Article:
Over the years, olive ridley turtles have suffered along the Orissa coast due to several reasons. Apart from fishing related mortality, turtles face multifarious problems while they are in the coastal waters of Orissa. The threat of predation by feral and wild animals is a hindrance to the recruitment of offspring, and anthropogenic activities are harmful to the habitat and impact breeding of turtles. Sporadic nesting contributes equally to that of arribadas (mass nesting) and hence it is imperative that sporadic nests are offered equal protection. In the recent past, increased disposal of garbage has rendered these beaches unsuitable for nesting and there is now a need for consistent clean-up programmes to provide the olive ridley turtles a safe and clean nesting habitat. There is also a need to increase awareness among the communities living in these areas as they can contribute substantially to conservation of turtles that visit the Orissa coast.
APOWA (Action for Protection of Wild Animals) works towards saving, protecting and helping conserve endangered sea turtles and their habitats along the Orissa coast. Our programmes aim for the active participation of every seaside village along the coast. We endeavor to continue and strengthen these efforts.
The current activities of APOWA are carried out under a project that is being undertaken along the periphery and buffer zone of the Gahirmatha Wildlife Sanctuary, with the funding support of a Rapid Action Project of the Wildlife Trust of India. The project involves the monitoring of the nesting population as well as protection of nests. Sea turtle hatchlings, when they emerge, are offered protection from predators, and disoriented hatchlings are guided safely to the sea. Our activities also include a public awareness component aimed for the residents of coastal villages and tourists. Awareness programmes are conducted by involving and mobilizing local people, especially members of fishing communities. Beach cleaning activities have also been conducted in specific sites. The project has received considerable assistance from local volunteers, members of local communities and school students, who are organized, trained and supervised by our experienced personnel.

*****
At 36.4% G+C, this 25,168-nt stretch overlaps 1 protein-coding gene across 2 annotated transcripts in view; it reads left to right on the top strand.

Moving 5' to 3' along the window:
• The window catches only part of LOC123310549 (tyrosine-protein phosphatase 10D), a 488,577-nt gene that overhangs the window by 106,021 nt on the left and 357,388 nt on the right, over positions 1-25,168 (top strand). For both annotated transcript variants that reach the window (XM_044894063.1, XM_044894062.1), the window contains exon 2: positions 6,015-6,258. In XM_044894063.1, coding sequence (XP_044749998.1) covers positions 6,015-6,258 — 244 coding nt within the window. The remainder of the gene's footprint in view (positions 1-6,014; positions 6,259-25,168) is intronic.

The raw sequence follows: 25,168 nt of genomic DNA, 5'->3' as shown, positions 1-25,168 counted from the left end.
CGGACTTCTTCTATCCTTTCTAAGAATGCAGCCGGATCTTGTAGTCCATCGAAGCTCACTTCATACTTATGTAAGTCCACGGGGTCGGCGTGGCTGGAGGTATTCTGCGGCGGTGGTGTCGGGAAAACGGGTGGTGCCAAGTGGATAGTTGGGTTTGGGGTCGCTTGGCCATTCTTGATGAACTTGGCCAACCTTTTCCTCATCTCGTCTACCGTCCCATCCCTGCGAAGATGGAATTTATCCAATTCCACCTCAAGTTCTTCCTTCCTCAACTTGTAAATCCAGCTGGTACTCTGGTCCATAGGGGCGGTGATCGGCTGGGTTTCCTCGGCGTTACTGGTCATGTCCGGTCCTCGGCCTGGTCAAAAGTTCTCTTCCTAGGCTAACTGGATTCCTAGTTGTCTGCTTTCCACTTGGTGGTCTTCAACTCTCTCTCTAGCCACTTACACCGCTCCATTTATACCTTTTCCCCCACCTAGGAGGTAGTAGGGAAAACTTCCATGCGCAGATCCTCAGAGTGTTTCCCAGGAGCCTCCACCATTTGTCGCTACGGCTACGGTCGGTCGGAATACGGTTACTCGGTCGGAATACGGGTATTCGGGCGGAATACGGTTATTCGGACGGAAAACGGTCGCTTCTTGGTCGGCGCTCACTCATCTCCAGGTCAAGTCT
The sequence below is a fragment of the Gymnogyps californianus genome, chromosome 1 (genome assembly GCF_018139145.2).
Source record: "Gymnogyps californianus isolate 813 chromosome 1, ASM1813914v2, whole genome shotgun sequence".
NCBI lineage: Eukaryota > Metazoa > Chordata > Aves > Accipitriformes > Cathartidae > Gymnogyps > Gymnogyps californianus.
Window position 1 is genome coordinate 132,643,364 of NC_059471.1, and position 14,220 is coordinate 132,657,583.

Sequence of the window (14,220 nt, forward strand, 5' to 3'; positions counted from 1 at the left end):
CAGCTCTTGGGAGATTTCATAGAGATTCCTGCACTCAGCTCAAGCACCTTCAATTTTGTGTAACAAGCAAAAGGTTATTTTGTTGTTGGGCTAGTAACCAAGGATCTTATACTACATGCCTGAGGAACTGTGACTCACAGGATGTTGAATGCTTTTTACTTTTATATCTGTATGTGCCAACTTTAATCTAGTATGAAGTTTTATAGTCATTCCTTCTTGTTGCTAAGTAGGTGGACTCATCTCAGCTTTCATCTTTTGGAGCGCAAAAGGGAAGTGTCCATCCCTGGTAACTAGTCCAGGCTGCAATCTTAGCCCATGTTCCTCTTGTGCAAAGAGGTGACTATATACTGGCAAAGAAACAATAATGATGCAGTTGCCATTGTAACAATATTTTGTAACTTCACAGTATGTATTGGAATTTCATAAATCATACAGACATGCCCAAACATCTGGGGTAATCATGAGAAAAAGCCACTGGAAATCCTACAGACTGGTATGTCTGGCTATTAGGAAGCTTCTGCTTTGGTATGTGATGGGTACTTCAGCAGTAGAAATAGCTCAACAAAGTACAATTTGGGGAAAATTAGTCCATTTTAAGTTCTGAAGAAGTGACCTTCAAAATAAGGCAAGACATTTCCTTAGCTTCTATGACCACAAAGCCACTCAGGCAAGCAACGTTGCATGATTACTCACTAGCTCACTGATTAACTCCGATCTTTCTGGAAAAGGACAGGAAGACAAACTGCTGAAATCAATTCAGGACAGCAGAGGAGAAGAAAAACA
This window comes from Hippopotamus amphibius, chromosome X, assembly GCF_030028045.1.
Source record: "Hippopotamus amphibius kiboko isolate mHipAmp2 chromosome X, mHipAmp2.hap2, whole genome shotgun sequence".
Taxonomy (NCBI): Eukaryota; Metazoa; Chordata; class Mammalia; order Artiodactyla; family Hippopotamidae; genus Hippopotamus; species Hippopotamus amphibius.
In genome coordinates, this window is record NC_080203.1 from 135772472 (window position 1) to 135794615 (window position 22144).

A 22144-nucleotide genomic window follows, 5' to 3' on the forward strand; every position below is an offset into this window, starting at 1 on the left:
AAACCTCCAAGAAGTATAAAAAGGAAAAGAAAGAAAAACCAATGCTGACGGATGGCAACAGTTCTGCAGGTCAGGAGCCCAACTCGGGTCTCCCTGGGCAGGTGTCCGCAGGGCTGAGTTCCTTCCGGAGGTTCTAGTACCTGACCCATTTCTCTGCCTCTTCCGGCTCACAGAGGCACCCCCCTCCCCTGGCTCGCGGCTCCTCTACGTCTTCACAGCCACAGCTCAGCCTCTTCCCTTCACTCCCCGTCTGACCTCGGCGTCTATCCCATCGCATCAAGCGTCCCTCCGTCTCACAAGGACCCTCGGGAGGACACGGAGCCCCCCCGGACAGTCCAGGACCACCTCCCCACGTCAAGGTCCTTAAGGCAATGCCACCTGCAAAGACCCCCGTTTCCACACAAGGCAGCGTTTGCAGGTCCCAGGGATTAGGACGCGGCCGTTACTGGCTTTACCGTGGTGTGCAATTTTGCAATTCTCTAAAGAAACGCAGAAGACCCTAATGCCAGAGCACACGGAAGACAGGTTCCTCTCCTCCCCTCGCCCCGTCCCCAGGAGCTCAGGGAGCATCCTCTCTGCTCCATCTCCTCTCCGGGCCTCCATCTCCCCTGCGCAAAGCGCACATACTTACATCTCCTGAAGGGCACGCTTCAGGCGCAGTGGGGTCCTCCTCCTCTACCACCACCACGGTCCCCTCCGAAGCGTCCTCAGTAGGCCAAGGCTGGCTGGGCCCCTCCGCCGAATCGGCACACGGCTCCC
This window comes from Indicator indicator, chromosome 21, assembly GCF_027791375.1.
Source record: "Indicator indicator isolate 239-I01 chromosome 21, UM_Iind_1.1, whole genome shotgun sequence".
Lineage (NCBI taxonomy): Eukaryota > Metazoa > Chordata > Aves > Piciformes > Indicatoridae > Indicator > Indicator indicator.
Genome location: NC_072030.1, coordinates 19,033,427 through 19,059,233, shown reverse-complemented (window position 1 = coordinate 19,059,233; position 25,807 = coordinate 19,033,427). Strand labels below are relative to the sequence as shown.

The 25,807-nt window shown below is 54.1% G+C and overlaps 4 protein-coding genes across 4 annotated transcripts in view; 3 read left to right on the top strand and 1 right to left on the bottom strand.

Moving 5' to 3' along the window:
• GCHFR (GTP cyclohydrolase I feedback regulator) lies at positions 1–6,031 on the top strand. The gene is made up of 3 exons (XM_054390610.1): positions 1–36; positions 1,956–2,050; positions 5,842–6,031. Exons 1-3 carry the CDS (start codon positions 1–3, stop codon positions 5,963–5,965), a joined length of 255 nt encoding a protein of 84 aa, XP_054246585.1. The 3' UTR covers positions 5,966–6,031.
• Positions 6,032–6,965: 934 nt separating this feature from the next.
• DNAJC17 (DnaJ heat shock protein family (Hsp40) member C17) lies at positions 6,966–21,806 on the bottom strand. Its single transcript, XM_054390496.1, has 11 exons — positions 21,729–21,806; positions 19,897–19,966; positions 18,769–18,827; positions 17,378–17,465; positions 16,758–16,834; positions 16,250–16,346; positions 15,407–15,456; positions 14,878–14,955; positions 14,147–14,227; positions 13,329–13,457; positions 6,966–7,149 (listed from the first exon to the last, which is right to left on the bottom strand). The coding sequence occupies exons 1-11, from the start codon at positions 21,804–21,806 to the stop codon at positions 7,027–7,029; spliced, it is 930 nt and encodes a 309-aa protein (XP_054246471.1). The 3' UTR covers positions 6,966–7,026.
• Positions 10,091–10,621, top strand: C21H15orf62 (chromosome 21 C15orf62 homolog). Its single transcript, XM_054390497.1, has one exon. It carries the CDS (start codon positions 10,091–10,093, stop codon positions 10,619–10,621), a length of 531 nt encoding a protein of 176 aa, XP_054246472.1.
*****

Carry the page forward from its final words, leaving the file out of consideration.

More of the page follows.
Clean-up of nesting sites:
The cleaning of debris from sporadic nesting beaches is carried out to ensure sea turtles easier access to nesting sites and hatchlings easier access to the sea. Members of APOWA along with volunteers of other NGOs, local youth clubs, women’s SHGs (Self Help Groups) and school students participated in the recent beach clean-up programme at Paradeep and at other places in a phase-wise manner. The field workers along with the local volunteers carried out the beach clean -up every afternoon for an hour at the project sites. Garbage on the beach, such as plastic, polythene bags, clothes and other debris were cleared from the beach for the safe nesting of turtles.
Monitoring and patrolling:
A large part of this project is devoted to direct protection of turtles and their nests. Volunteers from local coastal villages have been appointed as “turtle guides”. They work round the clock for the protection of nests and turtles along the coast. They protect turtles and their nests from feral dogs, jackals, wild boars and other wild and domestic animals.